At times, it may take a while to ingest what a politician has said. Especially in India, where truth is rare and interpretations abound.
As it is with Congress vice-president Rahul Gandhi. Although he tends to speak his mind, he does so in gatherings of a closed nature.
Like in interaction with party colleagues. When he met a few Congress MPs in parliament a couple of days ago, he shared a few thoughts.
An interesting view was on marriage and the effect it has on a father.
The quote attributed to Rahul says he would be a mere status quoist if he married and had children. This is because he too would focus on securing his children’s life by bequeathing his position.
This view has a few layers. It deserves some examination and not the silly retort that the BJP had on how married people are not inferior to singles.
Rahul is not asking people to stay single. Instead, he appears to be sharing the dilemma of a fifth generation politician in India’s premier political family with not many career interests apart from politics.
He also described himself as a ‘parachute’ in the same interaction. This too suggests he is not comfortable with the notion that he was handed power.
He seems to like it better when he has to work his way to something.
Therefore, he seems to relish it when the Congress is in a difficult position. This offers him scope to work hard in the face of dislike.
At the moment, there are no signs that the youth of India have taken to Rahul, say, like previous generations of youngsters might have backed Rajiv or Indira.
Much of this skepticism seems to be because Rahul is not an underdog. He hasn’t had to fight his way to the top in the Congress.
He is there largely because of family. This is what scores of Indians seem to think.
This makes family a liability for Rahul, almost as much as it has been an asset.
As a politician, Rahul works the advantages his family brings to the Congress without a thought.
His focus is on the negatives.
The point worthy of scrutiny is the status quo aspect of family. Indian families can be vastly conservative.
They prefer to keep doing the same thing over centuries. It can take several generations, or serious crises, to change the way families think in India.
It’s the same with political families.
The Abdullahs, the Badals, the Scindias, the Yadavs of Uttar Pradesh and Bihar, the Patnaiks of Odisha, the Karunanidhi family, the Pilots, the Mukherjees [Pranab and son], the Deoras, the Hoodas, the Chautalas, the Reddys [YSR and Jagan], and so many others across India.
None of them, however, see it as inappropriate. Rahul is probably the only one saying so.
He is also the only one explaining why he is reluctant to marry: because he might put the interests of his children above other things.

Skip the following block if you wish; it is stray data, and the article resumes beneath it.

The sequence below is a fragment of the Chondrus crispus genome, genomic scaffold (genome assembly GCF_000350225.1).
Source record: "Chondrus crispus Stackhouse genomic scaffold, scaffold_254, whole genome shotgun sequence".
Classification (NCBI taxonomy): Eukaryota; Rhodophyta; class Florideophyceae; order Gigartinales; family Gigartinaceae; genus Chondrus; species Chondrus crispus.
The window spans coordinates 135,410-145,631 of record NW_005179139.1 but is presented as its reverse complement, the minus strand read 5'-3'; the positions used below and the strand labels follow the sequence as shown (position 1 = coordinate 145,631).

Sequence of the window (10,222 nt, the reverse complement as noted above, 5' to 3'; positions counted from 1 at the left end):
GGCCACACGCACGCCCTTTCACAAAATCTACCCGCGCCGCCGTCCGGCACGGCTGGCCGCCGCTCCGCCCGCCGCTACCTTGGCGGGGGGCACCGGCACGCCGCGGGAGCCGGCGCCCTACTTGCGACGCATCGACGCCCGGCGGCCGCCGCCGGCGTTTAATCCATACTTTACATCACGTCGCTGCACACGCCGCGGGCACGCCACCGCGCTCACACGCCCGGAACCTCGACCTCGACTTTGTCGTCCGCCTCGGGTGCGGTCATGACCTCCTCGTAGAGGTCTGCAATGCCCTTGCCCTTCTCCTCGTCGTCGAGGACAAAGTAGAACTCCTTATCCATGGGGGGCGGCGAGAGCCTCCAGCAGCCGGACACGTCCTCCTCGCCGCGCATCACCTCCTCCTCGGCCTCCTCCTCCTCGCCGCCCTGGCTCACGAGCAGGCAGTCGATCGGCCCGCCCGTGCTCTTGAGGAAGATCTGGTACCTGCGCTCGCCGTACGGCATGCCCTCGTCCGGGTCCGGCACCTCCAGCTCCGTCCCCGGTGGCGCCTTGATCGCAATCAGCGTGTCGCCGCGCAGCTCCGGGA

It does make us think of the subjective nature of families. Of the limits of family vision. Of the pettiness that slips in without effort and is almost unchanging.
All around us is the selfishness of Indian family. It takes minor rebellions to break free of self-interest.
Some of this results in inappropriate parenting, which can create maladjusted children. They then have trouble understanding laws and codes of conduct.
We don’t know if Rahul is attempting to free himself and set a nice precedent – of the Nehru-Gandhis not treating the Congress as an extension of family.
But it does look like he is trying.
There are others who have stayed single and focused on politics.
Mayawati, Jayalalithaa, Mamata Banerjee, Mehbooba Mufti, Naveen Patnaik, Uma Bharti, APJ Abdul Kalam, and RSS seniors are also single.
There are a few like Narendra Modi, who are separated.
But none of them, barring the RSS [which refers to purity of life] and Bharti [who spoke of spiritual reasons] have explained why they chose to be so.
To that extent, Rahul is in uncharted territory.
And since it is unfamiliar terrain for the Congress as well, it is likely that the party might find this difficult to accept.
We already have the BJP thinking that Rahul has slighted the institution of marriage and has suggested that married men are selfish.
We are likely to stay the way we are – not allowing children to take risks – if we continue to misread things on such a scale.
It is striking that most well-known single Indian politicians are women.
They don’t often explain themselves fully. For instance, Jayalalithaa barely ever says anything of a personal nature.
But they do say a lot by their actions.
Marriage is not a disqualification in public life. But promoting family over all else is.
Rahul Gandhi is thinking about it. Hopefully, he will be allowed to.
Also by the author:
To hang a man: How to read Afzal Guru's death
10 great reasons to leave India
Alcohol, rape and the Supreme Court
Vijay Simha is an independent journalist and sobriety campaigner based out of New Delhi. His most recent journalism assignment was as executive editor with The Financial World, New Delhi, and tehelka.com.
He was a guest on Season 1 of the popular Indian TV show Satyamev Jayate, hosted by Aamir Khan.
Vijay blogs here and may be contacted at firstname.lastname@example.org.